Beavers and oysters are helping restore lost ecosystems with their engineering skills
Whether you’re looking at tropical forests in Brazil, grasslands in California or coral reefs in Australia, it’s hard to find places where humanity hasn't left a mark. The scale of the alteration, invasion or destruction of natural ecosystems can be mindbogglingly huge. Thankfully, researchers, governments and everyday people around the world are putting more effort and money into conservation and restoration every year, but the task is large. How do you plant a billion trees? How do you restore thousands of square miles of wetlands? How do you turn a barren ocean floor back into a thriving reef? In some cases, the answer lies with certain animals – called ecosystem engineers – that can kick start the healing. We talk to three experts about how ecosystem engineers can play a key role in restoring natural places and why the human and social sides of restoration are just as important as the science.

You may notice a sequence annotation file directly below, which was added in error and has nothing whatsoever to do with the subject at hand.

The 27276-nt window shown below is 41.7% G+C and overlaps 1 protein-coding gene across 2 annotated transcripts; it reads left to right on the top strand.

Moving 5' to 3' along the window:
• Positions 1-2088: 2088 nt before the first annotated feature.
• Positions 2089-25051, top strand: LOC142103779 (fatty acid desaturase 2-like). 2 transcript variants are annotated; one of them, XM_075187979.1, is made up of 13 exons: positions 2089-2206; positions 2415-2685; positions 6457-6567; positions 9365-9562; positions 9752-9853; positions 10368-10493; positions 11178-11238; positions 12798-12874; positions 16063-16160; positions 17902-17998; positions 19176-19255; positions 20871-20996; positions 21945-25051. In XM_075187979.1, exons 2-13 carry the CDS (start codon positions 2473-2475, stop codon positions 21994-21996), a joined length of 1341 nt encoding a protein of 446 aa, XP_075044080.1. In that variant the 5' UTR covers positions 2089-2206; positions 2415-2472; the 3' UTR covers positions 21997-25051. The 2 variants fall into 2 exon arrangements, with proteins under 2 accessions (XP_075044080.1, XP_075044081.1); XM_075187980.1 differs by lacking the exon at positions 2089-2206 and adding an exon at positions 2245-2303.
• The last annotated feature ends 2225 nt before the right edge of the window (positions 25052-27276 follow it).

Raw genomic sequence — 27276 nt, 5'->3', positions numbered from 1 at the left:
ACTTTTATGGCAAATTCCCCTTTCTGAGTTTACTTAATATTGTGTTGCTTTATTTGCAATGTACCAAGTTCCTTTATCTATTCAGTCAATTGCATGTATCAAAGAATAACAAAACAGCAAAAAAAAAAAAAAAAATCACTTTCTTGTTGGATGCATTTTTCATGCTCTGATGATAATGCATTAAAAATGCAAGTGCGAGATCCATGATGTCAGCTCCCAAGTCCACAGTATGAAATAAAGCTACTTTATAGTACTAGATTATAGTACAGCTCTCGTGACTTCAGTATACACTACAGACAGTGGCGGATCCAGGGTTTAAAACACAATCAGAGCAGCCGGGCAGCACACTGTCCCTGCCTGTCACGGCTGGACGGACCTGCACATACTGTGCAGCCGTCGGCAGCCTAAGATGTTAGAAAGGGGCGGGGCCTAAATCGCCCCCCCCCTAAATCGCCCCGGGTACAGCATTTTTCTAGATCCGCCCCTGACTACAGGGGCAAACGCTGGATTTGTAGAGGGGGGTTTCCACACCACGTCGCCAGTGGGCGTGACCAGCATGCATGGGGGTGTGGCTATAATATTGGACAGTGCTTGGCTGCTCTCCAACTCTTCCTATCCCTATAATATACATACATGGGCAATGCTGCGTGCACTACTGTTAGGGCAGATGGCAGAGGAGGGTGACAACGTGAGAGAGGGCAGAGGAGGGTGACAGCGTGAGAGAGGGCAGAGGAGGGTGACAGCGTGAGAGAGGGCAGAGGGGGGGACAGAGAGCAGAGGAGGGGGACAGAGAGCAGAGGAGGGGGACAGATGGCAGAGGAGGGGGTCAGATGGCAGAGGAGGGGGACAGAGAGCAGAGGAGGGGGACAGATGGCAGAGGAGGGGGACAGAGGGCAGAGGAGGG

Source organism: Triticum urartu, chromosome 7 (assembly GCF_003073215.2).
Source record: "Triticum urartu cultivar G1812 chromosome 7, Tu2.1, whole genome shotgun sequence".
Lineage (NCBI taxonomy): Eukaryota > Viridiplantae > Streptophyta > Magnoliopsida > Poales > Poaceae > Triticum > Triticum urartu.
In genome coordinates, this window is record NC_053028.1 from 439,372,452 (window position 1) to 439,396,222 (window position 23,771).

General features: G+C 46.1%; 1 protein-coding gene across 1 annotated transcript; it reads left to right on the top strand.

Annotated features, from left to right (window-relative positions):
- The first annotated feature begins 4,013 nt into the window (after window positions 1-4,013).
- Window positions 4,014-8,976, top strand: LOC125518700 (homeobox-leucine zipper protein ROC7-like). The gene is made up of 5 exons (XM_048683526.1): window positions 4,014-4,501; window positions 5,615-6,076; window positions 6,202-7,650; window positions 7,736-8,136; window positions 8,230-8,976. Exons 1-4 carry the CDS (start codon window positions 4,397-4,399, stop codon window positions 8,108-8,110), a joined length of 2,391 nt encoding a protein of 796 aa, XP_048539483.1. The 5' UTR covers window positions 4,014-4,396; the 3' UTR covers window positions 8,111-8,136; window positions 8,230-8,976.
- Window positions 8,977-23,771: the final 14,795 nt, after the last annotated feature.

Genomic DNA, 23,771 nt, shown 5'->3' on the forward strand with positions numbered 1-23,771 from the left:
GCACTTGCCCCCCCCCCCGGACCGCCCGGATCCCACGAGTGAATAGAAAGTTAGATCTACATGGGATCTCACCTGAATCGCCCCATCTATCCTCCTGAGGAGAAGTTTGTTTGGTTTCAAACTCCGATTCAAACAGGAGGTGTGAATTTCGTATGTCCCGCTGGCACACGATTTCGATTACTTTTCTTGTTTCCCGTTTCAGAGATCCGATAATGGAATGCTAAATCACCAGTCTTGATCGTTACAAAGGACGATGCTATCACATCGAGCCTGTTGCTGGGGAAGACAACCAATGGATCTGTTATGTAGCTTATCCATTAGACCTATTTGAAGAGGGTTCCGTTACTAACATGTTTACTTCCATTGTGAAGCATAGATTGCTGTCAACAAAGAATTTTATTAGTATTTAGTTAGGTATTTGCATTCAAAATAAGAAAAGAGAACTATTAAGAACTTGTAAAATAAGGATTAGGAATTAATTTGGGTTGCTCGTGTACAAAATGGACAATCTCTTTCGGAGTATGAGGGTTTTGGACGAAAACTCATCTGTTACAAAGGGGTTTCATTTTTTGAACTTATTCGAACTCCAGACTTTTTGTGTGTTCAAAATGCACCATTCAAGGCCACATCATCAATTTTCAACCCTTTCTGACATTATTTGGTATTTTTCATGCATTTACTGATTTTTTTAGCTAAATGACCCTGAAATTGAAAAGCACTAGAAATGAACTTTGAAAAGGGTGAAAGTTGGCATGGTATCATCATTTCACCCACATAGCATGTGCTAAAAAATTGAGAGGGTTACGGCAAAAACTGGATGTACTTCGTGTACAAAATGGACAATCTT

Featuring Josh Larsen, associate professor in water science at the University of Birmingham in the UK, Dominic McAfee, a postdoctoral researcher in marine ecology at the University of Adelaide in Australia, and Andy Kliskey, professor of landscape architecture and Co-director of the Center for Resilient Communities at the University of Idaho in the US.
This episode was produced by Katie Flood. The executive producer is Mend Mariwany. Eloise Stevens does our sound design and our theme music is by Neeta Sarl. Full credits for this episode are available here. A transcript will be available soon. Sign up here for a free daily newsletter from The Conversation.
- Beavers can do wonders for nature – but we should be realistic about these benefits extending to people
- Beavers are back: here’s what this might mean for the UK’s wild spaces
- Playing sea soundscapes can summon thousands of baby oysters – and help regrow oyster reefs
- Once the fish factories and ‘kidneys’ of colder seas, Australia’s decimated shellfish reefs are coming back
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